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Author: Sean Keener

Tips for Dealing With Shady Characters on the Road

One great reason for traveling in developing countries is to take advantage of super cheap prices. There’s nothing like popping into an alleyway in Hanoi for a steaming bowl of pho, all for $1. Or staying in a nice, private hostel room in Cusco for $20. Or taking a posh, overnight Argentine bus for $40.
Getting value is a great part of travel, particularly when you’re doing it on a long-term basis. But when a western tourist is traveling in a developing country, you have to keep in mind that what many of us make in a month at home can be equivalent to one of the local person’s annual salary (the disparity can be even more, depending on your occupation and the country you’re in).

Western tourists are often seen as an opportunity, and there are no shortage of shady touts, cab drivers, tuk-tuk drivers, or market workers looking for that unsuspecting tourist to rip off.
We know that the vast majority of locals are great people, wanting nothing more than to make sure you have a lovely time in their hometown. But where there are tourists, there are also con men, just looking for their next mark.

  • How do you spot those who don’t have your best interest in mind?
  • How do you deal with someone when they are clearly trying to rip you off?
  • What do you do when you catch someone in the act?

All are things you will most likely encounter during the course of your big trip, and by knowing how to deal with these encounters, you’ll save yourself time, money, and lots of hassle.

Who are these people?

They come from all walks of life, but keep in mind that you are most likely much, much, much, much wealthier than those who try to rip you off. You typically deal with shady touts and people trying to rip you off in developing countries where tourists are prevalent. This means that you are in a country where the poverty rate is extremely high, and there are lots of people around who are extremely poor.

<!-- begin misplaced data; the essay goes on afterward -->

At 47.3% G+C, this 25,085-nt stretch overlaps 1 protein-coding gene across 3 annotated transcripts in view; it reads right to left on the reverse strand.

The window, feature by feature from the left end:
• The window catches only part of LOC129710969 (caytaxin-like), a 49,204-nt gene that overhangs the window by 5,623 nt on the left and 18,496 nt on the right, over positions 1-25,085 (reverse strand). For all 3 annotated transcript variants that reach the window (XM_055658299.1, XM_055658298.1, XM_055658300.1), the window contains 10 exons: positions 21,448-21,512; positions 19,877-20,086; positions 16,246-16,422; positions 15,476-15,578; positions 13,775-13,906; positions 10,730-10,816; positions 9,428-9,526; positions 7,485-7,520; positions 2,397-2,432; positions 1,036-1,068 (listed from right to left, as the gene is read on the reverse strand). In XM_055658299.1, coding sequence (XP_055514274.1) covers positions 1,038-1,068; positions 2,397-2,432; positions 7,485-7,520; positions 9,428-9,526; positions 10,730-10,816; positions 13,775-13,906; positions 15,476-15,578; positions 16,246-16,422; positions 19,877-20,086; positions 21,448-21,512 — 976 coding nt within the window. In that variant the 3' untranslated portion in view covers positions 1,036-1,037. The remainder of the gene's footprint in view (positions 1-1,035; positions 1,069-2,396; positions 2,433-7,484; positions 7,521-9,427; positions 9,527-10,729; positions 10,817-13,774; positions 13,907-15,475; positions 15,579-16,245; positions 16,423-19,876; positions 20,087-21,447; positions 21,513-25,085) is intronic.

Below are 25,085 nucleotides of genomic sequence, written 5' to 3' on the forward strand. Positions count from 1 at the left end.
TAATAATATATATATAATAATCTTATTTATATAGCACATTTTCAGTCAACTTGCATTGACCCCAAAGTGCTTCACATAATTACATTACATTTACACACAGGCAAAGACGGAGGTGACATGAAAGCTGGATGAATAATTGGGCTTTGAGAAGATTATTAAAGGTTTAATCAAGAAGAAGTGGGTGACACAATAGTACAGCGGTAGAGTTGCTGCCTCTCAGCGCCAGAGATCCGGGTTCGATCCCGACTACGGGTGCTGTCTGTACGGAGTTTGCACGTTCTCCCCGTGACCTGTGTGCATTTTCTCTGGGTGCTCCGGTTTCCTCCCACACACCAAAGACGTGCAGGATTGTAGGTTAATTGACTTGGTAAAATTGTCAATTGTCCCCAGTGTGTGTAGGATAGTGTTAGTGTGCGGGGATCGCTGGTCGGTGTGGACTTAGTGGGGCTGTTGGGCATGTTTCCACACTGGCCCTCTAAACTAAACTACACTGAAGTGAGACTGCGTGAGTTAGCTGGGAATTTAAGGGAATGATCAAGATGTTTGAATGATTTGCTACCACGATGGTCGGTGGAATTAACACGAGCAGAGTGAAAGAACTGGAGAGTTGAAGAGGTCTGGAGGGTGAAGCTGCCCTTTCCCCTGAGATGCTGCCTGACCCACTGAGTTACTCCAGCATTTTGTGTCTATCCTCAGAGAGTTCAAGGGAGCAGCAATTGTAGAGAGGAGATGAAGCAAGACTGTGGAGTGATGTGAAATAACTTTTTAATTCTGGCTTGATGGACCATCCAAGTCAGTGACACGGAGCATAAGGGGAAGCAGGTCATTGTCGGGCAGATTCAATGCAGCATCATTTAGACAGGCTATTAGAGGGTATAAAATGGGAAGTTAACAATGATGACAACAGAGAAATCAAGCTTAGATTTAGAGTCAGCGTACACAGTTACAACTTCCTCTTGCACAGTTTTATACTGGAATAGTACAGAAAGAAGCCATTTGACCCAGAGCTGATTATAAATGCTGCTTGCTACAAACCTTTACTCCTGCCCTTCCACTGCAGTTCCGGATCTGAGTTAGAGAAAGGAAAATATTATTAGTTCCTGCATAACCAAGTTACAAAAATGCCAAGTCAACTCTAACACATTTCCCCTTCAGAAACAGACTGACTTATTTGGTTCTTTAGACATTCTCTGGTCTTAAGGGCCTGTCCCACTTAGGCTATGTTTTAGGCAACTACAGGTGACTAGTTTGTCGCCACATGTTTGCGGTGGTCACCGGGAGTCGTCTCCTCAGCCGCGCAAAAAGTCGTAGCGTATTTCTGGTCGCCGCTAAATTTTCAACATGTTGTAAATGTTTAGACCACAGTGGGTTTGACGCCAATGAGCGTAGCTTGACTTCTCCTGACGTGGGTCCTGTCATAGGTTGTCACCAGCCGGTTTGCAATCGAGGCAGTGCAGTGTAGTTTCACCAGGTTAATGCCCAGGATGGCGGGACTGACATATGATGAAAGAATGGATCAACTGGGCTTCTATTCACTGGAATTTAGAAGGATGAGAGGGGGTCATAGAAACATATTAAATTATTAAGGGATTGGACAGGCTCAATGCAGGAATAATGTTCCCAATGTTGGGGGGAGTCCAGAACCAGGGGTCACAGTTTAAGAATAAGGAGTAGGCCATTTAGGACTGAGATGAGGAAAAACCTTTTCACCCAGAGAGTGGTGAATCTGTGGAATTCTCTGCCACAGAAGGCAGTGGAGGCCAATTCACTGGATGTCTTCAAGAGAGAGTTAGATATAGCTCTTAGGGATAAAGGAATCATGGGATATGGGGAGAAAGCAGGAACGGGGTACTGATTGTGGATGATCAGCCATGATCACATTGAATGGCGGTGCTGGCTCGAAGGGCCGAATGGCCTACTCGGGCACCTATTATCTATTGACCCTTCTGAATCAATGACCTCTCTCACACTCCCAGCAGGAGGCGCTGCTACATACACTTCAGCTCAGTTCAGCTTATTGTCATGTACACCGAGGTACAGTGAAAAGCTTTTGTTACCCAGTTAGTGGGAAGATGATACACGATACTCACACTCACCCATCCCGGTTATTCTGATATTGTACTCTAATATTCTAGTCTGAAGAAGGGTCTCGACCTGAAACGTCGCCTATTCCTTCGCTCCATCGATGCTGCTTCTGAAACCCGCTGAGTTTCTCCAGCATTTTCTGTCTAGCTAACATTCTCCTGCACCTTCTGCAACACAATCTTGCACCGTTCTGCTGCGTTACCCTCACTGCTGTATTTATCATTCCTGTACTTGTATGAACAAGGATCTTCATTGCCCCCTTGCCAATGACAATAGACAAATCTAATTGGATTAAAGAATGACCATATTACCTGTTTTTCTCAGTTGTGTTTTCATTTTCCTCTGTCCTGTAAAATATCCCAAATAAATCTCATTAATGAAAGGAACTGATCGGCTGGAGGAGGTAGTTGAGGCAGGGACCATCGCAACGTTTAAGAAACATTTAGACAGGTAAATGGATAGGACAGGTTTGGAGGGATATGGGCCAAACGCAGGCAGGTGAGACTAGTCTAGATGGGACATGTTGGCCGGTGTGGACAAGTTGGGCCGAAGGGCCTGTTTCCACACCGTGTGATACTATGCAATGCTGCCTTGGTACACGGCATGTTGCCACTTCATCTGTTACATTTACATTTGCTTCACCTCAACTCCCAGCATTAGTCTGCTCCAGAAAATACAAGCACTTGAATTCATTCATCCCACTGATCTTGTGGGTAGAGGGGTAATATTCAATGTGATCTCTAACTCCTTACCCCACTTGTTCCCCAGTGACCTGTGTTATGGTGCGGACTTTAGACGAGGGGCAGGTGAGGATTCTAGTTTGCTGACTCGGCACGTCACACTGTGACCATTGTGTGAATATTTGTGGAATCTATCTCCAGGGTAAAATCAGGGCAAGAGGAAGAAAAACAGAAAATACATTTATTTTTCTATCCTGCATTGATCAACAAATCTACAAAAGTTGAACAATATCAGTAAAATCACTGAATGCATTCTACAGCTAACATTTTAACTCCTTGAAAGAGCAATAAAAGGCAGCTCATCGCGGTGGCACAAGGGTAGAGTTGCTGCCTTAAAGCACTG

Keep this in mind when getting angry and fed up with people looking to get the best of you. It’s difficult to do, and at some point you will lose your patience. And even though poverty does not make it okay to be a thief, much of the time these people are only trying to put food on the table. It’s not like they’re putting your $5 towards an iPad.
The important thing is to always be on guard. Whether it’s for pickpockets in a crowded marketplace or the cab driver whose taxi you just hopped into, scammers are everywhere while you are traveling. Maintaining an awareness at all times will help you stay safe, and the minute you let your guard down is when you get ripped off.

Pickpockets and thieves

Any time you are on the road in a foreign place (and many times at home), you need to always be aware of pickpockets and thieves. They are everywhere in the world – from New York to Melbourne to Barcelona to La Paz.
Tips for deterring pickpockets and thieves

  • If you must carry your valuables with you, carry them in a money belt. Passport, money, and credit cards should never go in a pocket or wallet.
  • When leaving your room with a camera, make sure you have it secured in a bag and never just around your neck. Pacsafe makes wonderful, durable, slash proof bags that are perfect for carrying around cities.
  • Consider a decoy wallet. Put an old wallet in your pocket with a small amount of cash, and an already used visa gift card that looks like a credit card. If someone approaches you and tries to mug you, give up the decoy wallet.
  • Don’t try to be a hero. Even if you give up your expensive camera or wallet with credit cards and passport, it’s better than being attacked and risking injury or worse.
  • If you are traveling with a partner, make sure to watch each other’s backs at all times.
  • Don’t fall for the typical scams – someone squirts mustard on you to distract you, offers to help clean it, while the perpetrator or a buddy lifts your wallet or bag from you. There are tons of scams like this – read about them before traveling to a certain country.
  • Don’t wear anything flashy. Simple advice that can save you time and time again. Look like a hippie, deter people who think you may have money.
  • Leave your rings at home. Like the above tip, if you are married and have a big diamond ring, it’s probably best to put it in a safe deposit box at home. Either get a cheap, silver band for a ring, or buy one from a market at some point during your trip – you will have a great story.

How to deal with con artists

Con artists and scammers are always trying to stay ahead of the game, one step ahead of unsuspecting tourists. By preparing and doing just a little bit of research, you can ward off many of the scams before they even happen.